OPINION4 August 2021

To mask or not to mask

Covid-19 Opinion Trends

Should companies keep mask rules in place after legal restrictions end? James Fox examines how research can help find the answer.

Shopers on Regent's Street during Covid-19

“Data, not dates” will be one of the mantras of the UK global pandemic response. But a focus on one source of data alone cannot give the full picture when it comes to human behaviour. The best scientific data shows that face masks save lives – but tell that to the legions of euphoric clubbers so happy to be back on the dancefloor. The data-led advice was lost.

Some organisations – such as Transport for London – have come out strong on retaining elements of lockdown restrictions, while others want no restrictions at all and still others are adopting a wait and see position.

With so much conflicting advice circulating, many brands and organisations may be unsure which approach is best – for both their customers and their brand. Herein lies a growing issue – our reliance on survey data. Brands love collecting and talking about data. No matter what the question, the answer perpetually seems to lie in the data. But understanding complex human behaviour requires far more than pulling stats and number crunching.

People may be wrong about themselves
The road to insight is paved with many a quantitative data project that has yielded results completely at odds with actual behaviours. There are a lot of reasons why this can happen: people may have attitudes and beliefs about their own behaviours that they can't follow through on (for instance, insurmountable barriers, lack of time, lack of funds) or they may simply be wrong about themselves.

The Financial Conduct Authority did a fascinating project on debt and overdrafts which showed that in the UK, people will often report they are in less debt than they actually are, and this is often because they don’t count overdrafts as debt. To find out why the survey data doesn’t tally with the ‘truth’ we need to ask these people ‘why’ people don't consider overdrafts debt and how debt makes them feel.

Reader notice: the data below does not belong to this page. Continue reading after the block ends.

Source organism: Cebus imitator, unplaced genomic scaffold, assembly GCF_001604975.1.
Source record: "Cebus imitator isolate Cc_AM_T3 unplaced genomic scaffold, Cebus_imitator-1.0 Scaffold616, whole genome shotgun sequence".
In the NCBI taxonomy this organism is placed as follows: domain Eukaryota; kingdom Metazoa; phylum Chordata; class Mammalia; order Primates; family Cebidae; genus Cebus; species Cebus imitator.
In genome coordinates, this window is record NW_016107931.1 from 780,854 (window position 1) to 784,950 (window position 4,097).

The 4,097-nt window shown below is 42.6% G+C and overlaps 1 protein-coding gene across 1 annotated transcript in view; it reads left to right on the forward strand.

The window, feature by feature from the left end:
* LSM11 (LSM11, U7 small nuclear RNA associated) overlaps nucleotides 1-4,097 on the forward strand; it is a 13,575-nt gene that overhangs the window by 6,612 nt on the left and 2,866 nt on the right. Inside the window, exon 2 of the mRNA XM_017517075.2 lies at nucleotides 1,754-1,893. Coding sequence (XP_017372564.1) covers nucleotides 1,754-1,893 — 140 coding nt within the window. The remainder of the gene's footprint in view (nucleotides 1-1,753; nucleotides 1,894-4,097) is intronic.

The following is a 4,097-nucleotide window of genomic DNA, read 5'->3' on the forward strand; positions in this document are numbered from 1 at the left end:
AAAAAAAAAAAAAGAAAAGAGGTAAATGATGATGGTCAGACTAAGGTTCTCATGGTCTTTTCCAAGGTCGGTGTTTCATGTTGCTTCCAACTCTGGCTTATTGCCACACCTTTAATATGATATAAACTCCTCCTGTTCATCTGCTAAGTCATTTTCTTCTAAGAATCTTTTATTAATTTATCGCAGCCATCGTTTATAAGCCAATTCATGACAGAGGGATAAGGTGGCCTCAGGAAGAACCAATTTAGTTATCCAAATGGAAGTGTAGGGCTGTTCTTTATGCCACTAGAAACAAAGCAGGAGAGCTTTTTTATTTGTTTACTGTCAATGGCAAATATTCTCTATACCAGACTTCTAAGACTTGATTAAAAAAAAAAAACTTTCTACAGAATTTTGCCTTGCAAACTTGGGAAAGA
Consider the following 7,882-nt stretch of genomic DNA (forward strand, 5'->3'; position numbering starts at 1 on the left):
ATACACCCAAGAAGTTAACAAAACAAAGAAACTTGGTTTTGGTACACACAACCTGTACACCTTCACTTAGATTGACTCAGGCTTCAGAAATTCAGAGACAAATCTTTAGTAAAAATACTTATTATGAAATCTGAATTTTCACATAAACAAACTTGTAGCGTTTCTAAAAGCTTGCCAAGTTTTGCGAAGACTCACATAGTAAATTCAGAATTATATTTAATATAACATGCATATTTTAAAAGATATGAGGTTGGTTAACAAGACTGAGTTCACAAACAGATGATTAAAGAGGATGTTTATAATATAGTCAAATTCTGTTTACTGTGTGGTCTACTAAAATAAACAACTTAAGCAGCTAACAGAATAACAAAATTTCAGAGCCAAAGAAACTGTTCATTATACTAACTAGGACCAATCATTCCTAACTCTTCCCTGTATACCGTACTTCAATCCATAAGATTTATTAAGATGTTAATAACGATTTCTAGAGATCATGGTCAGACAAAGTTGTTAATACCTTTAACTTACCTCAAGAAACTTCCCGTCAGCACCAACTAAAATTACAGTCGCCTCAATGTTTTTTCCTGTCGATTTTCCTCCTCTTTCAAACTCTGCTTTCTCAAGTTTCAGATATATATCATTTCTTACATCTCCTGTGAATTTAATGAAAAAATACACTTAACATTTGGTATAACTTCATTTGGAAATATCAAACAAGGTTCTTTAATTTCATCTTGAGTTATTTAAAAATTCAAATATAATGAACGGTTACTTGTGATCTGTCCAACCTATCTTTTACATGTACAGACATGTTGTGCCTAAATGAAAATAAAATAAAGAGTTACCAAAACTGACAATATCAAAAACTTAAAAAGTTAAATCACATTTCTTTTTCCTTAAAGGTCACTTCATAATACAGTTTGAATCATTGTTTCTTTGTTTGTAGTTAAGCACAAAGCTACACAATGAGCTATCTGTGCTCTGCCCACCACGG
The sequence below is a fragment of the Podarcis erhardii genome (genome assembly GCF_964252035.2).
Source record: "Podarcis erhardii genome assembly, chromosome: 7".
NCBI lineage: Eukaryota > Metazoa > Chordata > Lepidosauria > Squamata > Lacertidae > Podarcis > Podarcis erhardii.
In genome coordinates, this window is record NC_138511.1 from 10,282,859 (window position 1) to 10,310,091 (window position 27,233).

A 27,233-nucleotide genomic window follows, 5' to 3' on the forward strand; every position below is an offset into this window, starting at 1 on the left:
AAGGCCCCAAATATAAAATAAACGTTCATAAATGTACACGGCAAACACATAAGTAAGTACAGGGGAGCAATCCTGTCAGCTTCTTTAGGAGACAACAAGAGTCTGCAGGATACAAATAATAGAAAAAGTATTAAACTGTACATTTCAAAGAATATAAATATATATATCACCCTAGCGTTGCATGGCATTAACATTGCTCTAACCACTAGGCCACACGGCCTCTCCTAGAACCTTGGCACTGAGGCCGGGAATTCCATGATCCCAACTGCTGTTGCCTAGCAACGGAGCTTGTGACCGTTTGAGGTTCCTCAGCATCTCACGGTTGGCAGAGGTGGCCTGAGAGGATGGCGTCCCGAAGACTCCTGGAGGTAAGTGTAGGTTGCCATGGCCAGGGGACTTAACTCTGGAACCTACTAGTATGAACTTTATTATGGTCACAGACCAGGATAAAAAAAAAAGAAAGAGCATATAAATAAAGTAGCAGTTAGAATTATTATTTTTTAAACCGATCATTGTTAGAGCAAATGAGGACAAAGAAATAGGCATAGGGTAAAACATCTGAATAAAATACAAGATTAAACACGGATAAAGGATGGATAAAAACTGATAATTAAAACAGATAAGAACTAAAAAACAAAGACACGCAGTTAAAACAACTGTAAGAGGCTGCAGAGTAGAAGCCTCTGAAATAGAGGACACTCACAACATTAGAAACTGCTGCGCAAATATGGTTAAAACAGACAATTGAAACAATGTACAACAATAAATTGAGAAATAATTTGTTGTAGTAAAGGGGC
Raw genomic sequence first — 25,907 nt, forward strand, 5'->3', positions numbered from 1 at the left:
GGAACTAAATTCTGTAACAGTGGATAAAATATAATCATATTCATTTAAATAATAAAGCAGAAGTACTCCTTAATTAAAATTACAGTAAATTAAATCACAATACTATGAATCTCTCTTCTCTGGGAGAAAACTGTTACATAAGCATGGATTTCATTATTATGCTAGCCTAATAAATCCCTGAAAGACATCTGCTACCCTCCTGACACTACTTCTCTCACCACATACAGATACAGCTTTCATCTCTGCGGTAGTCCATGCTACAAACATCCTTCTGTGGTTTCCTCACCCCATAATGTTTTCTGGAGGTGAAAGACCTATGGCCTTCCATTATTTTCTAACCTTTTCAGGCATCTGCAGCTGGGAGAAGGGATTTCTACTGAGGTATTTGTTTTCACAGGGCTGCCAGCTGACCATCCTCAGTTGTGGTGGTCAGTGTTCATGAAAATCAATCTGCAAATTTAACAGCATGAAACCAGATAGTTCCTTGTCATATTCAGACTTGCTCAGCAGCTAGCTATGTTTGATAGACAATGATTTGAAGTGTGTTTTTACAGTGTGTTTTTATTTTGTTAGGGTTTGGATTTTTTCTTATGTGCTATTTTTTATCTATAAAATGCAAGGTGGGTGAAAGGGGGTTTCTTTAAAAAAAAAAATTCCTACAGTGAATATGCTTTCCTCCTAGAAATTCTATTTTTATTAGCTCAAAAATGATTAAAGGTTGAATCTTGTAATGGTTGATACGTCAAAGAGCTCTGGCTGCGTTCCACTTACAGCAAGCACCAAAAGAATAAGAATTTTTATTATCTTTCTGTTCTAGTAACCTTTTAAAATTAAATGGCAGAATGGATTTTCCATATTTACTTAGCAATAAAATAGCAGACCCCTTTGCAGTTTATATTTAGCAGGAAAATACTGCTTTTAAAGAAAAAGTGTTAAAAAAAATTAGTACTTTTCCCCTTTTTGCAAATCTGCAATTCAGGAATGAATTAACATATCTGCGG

If the aim is to reduce debt, researchers need to use surveys not to answer ‘do people want to reduce their debt?’ or ‘are people in debt?’, but ‘what kinds of debts do they have?’, ‘who are these people?’ and then look at other sources to answer the real questions: ‘how do we change how these people view overdrafts?’, ‘who do they trust?’ and ‘what role can we play?’.

Brands need to consider what the best source of truth will be for specific questions. Survey data is great for quantifying frequency of attitudes and beliefs across demographic groups, for identifying surface level insights on motivations and barriers, but to get to the why requires input from external observation, in-depth discussions moderated by experts in human behaviour, or experts in this specific audience or topic.

To mask or not to mask
Using the ‘to mask or not to mask’ example, survey data might tell you whether or not people want to wear a mask, but this is the wrong question to ask. To decide whether or not masking should continue, start with doing your homework and listening to experts. If they say masking is the way to go, then that’s the way to go.

Where survey data can be useful is in identifying the characteristics of detractors – just who are the people resisting? What top-level barriers can we identify here? Next, we get to the ‘why’ by talking to people from these groups and working with experts to develop motivators that can then be used to overcome barriers.

This approach has been fundamental to the success of initiatives as diverse as the UK government THINK! campaigns, which evolved from encouraging the use of seat belts to tackling excessive speed, drink and drugs, and the use of mobiles at the wheel – reducing road deaths by 40% over 10 years – and a campaign to introduce reusable coffee cups in Freiberg, Germany which identified and mitigated real – not just reported – barriers to participation to drive huge take-up.

If an organisation made every decision based purely on, say, profit, but devoid of a wide variety of human context – employee welfare, their place in the community, fairness, equity – eventually they would be bound to fail. The same is true of data points without human behavioural context.

It’s important not to have an over-reliance on survey data to answer all questions. By correctly identifying what source of truth is best suited to each research question, brands and businesses can be better armed to make the best decisions for themselves, and their employees, customers, and community.

James Fox is head of data and analytics at Canvas8